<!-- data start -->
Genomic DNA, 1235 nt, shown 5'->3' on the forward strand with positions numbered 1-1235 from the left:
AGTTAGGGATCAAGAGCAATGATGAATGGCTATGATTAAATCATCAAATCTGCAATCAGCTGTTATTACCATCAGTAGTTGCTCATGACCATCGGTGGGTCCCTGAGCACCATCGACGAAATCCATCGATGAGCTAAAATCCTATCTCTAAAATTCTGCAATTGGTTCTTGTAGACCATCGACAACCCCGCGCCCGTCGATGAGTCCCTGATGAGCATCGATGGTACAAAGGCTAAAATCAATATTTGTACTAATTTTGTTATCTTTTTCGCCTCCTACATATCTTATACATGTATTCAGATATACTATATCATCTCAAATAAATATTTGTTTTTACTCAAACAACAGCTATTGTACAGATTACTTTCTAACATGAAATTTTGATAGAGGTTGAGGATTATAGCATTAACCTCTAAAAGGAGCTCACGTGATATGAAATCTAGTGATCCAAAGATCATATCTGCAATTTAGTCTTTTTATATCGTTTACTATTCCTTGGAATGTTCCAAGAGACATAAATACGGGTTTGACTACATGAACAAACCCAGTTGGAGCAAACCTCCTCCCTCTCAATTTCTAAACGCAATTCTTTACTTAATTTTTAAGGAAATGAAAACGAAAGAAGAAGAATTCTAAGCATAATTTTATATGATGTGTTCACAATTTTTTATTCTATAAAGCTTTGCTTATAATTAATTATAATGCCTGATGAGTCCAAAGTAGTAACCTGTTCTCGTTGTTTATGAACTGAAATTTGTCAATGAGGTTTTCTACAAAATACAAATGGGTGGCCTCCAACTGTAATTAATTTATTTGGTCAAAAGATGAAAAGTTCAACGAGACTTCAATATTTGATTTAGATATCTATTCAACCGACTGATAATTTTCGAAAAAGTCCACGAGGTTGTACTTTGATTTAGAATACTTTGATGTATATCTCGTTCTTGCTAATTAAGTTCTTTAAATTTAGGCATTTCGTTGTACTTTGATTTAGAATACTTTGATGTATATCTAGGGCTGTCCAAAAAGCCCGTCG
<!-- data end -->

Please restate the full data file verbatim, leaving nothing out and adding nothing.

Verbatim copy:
Genomic DNA, 1235 nt, shown 5'->3' on the forward strand with positions numbered 1-1235 from the left:
AGTTAGGGATCAAGAGCAATGATGAATGGCTATGATTAAATCATCAAATCTGCAATCAGCTGTTATTACCATCAGTAGTTGCTCATGACCATCGGTGGGTCCCTGAGCACCATCGACGAAATCCATCGATGAGCTAAAATCCTATCTCTAAAATTCTGCAATTGGTTCTTGTAGACCATCGACAACCCCGCGCCCGTCGATGAGTCCCTGATGAGCATCGATGGTACAAAGGCTAAAATCAATATTTGTACTAATTTTGTTATCTTTTTCGCCTCCTACATATCTTATACATGTATTCAGATATACTATATCATCTCAAATAAATATTTGTTTTTACTCAAACAACAGCTATTGTACAGATTACTTTCTAACATGAAATTTTGATAGAGGTTGAGGATTATAGCATTAACCTCTAAAAGGAGCTCACGTGATATGAAATCTAGTGATCCAAAGATCATATCTGCAATTTAGTCTTTTTATATCGTTTACTATTCCTTGGAATGTTCCAAGAGACATAAATACGGGTTTGACTACATGAACAAACCCAGTTGGAGCAAACCTCCTCCCTCTCAATTTCTAAACGCAATTCTTTACTTAATTTTTAAGGAAATGAAAACGAAAGAAGAAGAATTCTAAGCATAATTTTATATGATGTGTTCACAATTTTTTATTCTATAAAGCTTTGCTTATAATTAATTATAATGCCTGATGAGTCCAAAGTAGTAACCTGTTCTCGTTGTTTATGAACTGAAATTTGTCAATGAGGTTTTCTACAAAATACAAATGGGTGGCCTCCAACTGTAATTAATTTATTTGGTCAAAAGATGAAAAGTTCAACGAGACTTCAATATTTGATTTAGATATCTATTCAACCGACTGATAATTTTCGAAAAAGTCCACGAGGTTGTACTTTGATTTAGAATACTTTGATGTATATCTCGTTCTTGCTAATTAAGTTCTTTAAATTTAGGCATTTCGTTGTACTTTGATTTAGAATACTTTGATGTATATCTAGGGCTGTCCAAAAAGCCCGTCG